22 reasons why a trip to Wales is better than a holiday in the Med

·8-min read
Cardigan Bay  - iStock
Cardigan Bay - iStock

The Welsh First Minister Mark Drakeford has confirmed he is considering introducing a tourism tax for Wales in the next five years. The decision may be controversial, but we can all agree that Wales is one of the best British holiday destinations.

With 2021 set to be another summer of staycations, while foreign travel remains clouded in uncertainty and restrictions, this could be the year more Britons than ever before discover its charm – from the Pembrokeshire coast and the mountains of Snowdonia and Brecon Beacons to its inviting villages and adrenaline-fuelled attractions.

The wonderful, the wild and the somewhat weird – Wales has it all. Here are 22 reasons why you should forget the Med and head to Wales instead this summer.

1. You could almost be in Italy

Yes, really. The twee coastal town of Portmeirion in North Wales was in fact modelled on an Italian village and on a sunny day the colourful facades of its baroque buildings could almost trick you into believing you’re on the Italian Riviera. Almost.

2. Its beaches are exquisite

A beach holiday might not be the first thing that springs to mind when you think of visiting Wales, but perhaps it should be: the country’s coastline has some of the finest stretches of sand in the UK, including Coppet Hall in Pembrokeshire and Llanddwyn Bay in Anglesey. The Gower’s Rhossili beach has even been known to rank in TripAdvisor's best beaches in the world (yes, really).

Rhossili beach - Anthony Thomas/Moment RF
Rhossili beach - Anthony Thomas/Moment RF

3. Wildlife abounds

Wales’s rugged coastline, windswept islands and verdant valleys offer bountiful opportunities to spot the country’s endemic wildlife, which includes red kites, falcons, puffins, basking sharks, dolphins, orcas and whales (that's right, whales in Wales). Top spots include: Puffin Island, The Skerries, Grassholm, Anglesey, Snowdonia and the Brecon Beacons.

4. It’s home to Britain’s smallest city...

With just 1,800 inhabitants, St David’s is hardly a teeming metropolis. Nevertheless, this diminutive destination enjoys city status thanks to its spectacular cathedral, which is the final resting place of St David, Wales’s patron saint. Other notable attractions include Pebbles Espresso Bar and Gallery, Oriel y Parc Gallery and the crumbling ruins of Bishop’s Palace.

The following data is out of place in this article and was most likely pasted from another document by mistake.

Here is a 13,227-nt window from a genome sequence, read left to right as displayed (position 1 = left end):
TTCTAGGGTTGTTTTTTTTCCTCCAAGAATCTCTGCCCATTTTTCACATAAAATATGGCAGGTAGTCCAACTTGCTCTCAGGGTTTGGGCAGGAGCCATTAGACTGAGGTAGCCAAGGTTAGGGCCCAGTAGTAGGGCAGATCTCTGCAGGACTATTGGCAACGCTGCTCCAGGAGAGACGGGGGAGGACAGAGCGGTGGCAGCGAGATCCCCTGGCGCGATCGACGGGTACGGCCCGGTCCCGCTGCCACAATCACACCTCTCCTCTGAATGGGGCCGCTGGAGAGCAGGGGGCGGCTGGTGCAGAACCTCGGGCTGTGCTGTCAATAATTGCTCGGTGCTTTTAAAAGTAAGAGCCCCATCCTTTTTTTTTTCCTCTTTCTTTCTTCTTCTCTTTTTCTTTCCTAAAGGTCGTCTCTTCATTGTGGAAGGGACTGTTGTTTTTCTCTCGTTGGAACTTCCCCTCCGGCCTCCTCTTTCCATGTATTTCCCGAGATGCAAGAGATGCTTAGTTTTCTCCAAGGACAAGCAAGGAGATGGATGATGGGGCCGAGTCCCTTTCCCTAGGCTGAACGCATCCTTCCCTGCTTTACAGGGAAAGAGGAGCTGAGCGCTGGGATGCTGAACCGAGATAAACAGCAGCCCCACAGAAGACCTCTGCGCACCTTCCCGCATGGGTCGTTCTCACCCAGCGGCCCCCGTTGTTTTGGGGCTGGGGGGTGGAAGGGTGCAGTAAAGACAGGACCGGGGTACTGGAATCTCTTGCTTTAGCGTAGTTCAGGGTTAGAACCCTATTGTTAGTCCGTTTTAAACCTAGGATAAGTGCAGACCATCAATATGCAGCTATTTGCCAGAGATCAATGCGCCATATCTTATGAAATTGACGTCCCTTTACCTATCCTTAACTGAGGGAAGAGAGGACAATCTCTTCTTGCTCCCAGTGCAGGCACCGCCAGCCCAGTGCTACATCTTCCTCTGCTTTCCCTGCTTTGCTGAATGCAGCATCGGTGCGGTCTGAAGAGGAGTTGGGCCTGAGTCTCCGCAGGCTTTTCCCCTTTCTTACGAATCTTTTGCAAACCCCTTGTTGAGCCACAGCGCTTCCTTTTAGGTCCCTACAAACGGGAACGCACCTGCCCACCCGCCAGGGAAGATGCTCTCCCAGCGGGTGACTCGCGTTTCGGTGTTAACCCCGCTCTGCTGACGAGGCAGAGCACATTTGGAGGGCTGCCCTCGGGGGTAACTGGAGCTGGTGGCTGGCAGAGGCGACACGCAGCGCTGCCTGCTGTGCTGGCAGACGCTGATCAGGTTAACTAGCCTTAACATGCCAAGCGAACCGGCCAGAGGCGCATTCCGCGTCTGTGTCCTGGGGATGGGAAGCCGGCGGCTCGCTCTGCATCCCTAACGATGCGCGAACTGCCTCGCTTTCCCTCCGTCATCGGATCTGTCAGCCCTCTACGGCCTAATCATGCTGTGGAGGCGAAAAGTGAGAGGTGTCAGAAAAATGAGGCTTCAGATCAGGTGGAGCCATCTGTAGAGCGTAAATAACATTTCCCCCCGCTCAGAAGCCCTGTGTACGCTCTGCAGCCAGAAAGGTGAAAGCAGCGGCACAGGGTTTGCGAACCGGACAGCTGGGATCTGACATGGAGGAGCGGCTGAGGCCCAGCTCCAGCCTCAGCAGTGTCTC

St Davids Cathedral - Hilda Weges/Getty
St Davids Cathedral - Hilda Weges/Getty

5. ...and its smallest house

Quay House in Conwy has the dubious distinction of being Britain’s smallest house; a claim to fame that has turned this tiny abode into something of a tourist attraction. It costs £1 to enter the property, which at 1.8m high was deemed unfit for human habitation in 1900, much to the chagrin (and possibly relief) of its then owner, Robert Jones, a 6ft 3in fisherman.

6. You can ride the Ffestiniog Railway…

Riding this iconic narrow gauge railway is much easier than pronouncing it. Some 13 miles long, this heritage track runs from the harbour at Porthmadog to the slate mining town of Blaenau Ffestiniog, wending its way through the forests and foothills of Snowdonia National Park en route.

Ffestiniog Railway - Wales News Service
Ffestiniog Railway - Wales News Service

7. …and visit forgotten railway stations

The author Dixe Wills unearths dozens of tranquil request stops in his book Tiny Stations, and chose his 10 favourites for Telegraph Travel – four of which were in Wales. They include Sugar Loaf on the Heart of Wales Line, which receives an average of five passengers a month, and Penychain, on the site of a former Butlin's holiday camp.

8. You can climb Snowdon

The loftiest mountain in Wales and the third highest in the UK, Snowdon is easily conquerable and the views from the top are well worth the effort. However, if you really can’t be bothered to schlep to the top on foot, there’s a railway that will do the hard work for you.

Snowdon - Joe Dunckley/Getty
Snowdon - Joe Dunckley/Getty

9. Surf’s up - always

If the thought of waiting for waves in the chilly Atlantic Ocean is enough to make you flog your wetsuit, you should hit the Conwy Valley, which is home to a new artificial wave lagoon. Generating consistent waves all day long, the freshwater facility will help you hone your board riding skills in no time (surfsnowdonia.com).

10. It’s mad for zip lines